Podcaster Shaunagh Connaire is frustrated by the industry’s female talent drain


When the editor-at-large of Channel 4 speaks about the difficulties of being a woman in our industry and in particular the challenges of being a mother, we sit up and we listen. At least the females among us did, as my inbox mushroomed when I interviewed Dorothy Byrne for the Media Tribe podcast earlier this month.

‘I started out [working] with lots of women, and then gradually they all disappeared. And the truth is, they disappear along the way because it just becomes so difficult’ lamented Byrne.

A great proportion of the women who got in touch were either mothers or young parental hopefuls who recognise our industry, for the most part, does not cater for ambitious mums.

Byrne herself returned to work five weeks after giving birth to her daughter Hettie. She was a freelance editor on an ITV program back then and as a single mum, with the lack of maternity rights available to her, she had no choice.

She recalls trying to express milk in a bleak toilet and was compelled to stop after three days as it all became too much.

‘Giving up breastfeeding your child, that is a big thing to give up’ Byrne told me.

The motherhood penalty is a systemic problem in our industry that’s rarely spoken about and has never been successfully tackled. It has been exacerbated by the Coronavirus pandemic as women across the board have been disproportionately affected by job losses, the burden of home-schooling and a lack of childcare - I suspect that’s why the timing of my interview particularly hit a nerve.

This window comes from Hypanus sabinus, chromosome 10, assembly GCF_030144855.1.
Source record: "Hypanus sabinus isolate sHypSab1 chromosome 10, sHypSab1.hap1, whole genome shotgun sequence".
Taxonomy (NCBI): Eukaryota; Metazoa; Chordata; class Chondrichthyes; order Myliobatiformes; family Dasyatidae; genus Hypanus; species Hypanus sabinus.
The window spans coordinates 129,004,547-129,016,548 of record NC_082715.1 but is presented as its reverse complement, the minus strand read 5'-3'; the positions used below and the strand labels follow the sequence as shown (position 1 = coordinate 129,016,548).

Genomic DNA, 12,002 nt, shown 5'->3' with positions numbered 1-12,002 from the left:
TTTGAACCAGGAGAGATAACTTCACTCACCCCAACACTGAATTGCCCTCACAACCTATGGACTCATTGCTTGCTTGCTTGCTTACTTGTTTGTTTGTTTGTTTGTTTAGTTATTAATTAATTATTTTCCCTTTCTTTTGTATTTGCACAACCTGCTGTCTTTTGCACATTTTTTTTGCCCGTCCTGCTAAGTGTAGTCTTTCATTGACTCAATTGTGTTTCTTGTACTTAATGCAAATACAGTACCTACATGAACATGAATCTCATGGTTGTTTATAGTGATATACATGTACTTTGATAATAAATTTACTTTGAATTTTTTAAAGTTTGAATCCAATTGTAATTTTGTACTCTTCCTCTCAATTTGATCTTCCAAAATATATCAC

Have you ever wondered why a promising young director left journalism and took a communications role at a bank? Or why an articulate reporter with so much promise left a coveted position to make commercial content full time? It’s most likely because they were freelance contractors, with a dictatorial biological clock ticking behind the scenes and they didn’t want to miss their chance at parenthood.

Byrne adds: “People tend to look at women CVS and say, ‘Well then, she went off and did strange things’. And I say, ‘Well, that was because that was the only work she could get either part-time or when she wanted to get back into work’” chimes Byrne.

Interestingly, not all of the impressive women who reached out after Byrne’s interview were freelance contractors.

‘I was made redundant at seven and a half months pregnant. they were making financial cutbacks. So they cut me, not my male peers on three times my salary’, writes one broadcaster.

‘I’ve felt like my children are my dirty little secret’ pens an accomplished freelance journalist who writes for notable broadsheets in the UK.

‘I feel so silly for starting my career in an industry where it seems so tricky to continue after having kids’ notes a talented filmmaker.

For those of us lucky enough to conceive, trying to balance a successful career and be viewed as equal to our peers is a ridiculous but real quagmire. It’s a problem that must be addressed immediately before we lose future trailblazers like Dorothy Byrne.

A few weeks prior, I received a call from a female producer/director who I’ve unofficially mentored for years. She is a 27-year-old powerhouse who speaks six languages, and she asked me if I thought it was the right time for her to take a comms role at a think tank. My heart sank. I realised I’d not only failed to show her that you can ‘have it all’ but so had an entire industry, blinded by bias.


Shaunagh Connaire is the creator and host of the Media Tribe podcast, based in New York. For more info, visit https://www.thismediatribe.com/